Magistrate Judge Goodman wrote that he needed “to obtain significantly more facts in order to rule” on the clarification motion. He ordered the Firm to file a notice identifying all of the Firm’s attorneys who participated in meetings with the SEC or DOJ at which summaries or downloads of witness interviews were provided, and to file under seal “notes and memoranda concerning any summary, download, or excerpt of witness interviews provided to the SEC or the DOJ, regardless of [when they were provided], regardless of whether they were provided in person, over the telephone, by email, by text message, or any other form of social media; and regardless of whether they concern the FCPA” and scheduled an evidentiary hearing at which the attorneys identified in the notice would be expected to testify and to respond to questioning by defense counsel.[9]

On January 3, 2018, the Herrera defendants and the Firm filed a notice of resolution of the discovery dispute and defendants withdrew their motion to compel. The court issued an order vacating its two rulings and canceling the evidentiary hearing.

Key Takeaways from Herrera Ruling

Oral Presentations Are Not a Waiver Exception. Herrera serves as a reminder that disclosing information orally does not necessarily eliminate the risk of waiver. There is no clear line establishing when a general summary becomes sufficiently detailed to effect a waiver over investigative material. Providing the government with a more extensive reading of excerpts from documents protected by the work product doctrine will increase the risk of waiver, at least as to those particular documents. A safer course is not to read from such documents.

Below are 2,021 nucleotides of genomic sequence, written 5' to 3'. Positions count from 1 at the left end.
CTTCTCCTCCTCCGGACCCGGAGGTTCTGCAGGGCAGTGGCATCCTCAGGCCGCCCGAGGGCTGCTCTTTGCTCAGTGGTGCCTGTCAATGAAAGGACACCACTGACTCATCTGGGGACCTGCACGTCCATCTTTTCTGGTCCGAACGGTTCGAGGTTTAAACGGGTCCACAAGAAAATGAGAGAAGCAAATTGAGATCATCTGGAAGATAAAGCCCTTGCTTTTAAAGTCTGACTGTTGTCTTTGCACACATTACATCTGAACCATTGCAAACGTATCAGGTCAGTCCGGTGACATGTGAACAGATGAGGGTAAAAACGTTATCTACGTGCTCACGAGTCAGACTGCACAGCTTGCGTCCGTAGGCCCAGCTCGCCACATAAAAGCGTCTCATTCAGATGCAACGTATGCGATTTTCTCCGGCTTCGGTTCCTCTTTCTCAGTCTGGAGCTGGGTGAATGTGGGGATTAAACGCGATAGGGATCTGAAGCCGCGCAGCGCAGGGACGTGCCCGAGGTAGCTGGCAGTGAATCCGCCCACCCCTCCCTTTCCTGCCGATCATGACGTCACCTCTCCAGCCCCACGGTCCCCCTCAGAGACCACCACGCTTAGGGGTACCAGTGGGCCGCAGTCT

In fact, because some courts have limited any waiver to documents actually relied upon during meetings with the government, it may be good practice in some circumstances for counsel to create separate, more narrowly tailored talking points to support oral presentations. This approach could help limit any potential waiver to the facts disclosed, and protect attorney thoughts and impressions in interview memoranda and notes. Counsel also should consider keeping detailed records of government meetings and phone calls that clearly indicate what information was disclosed.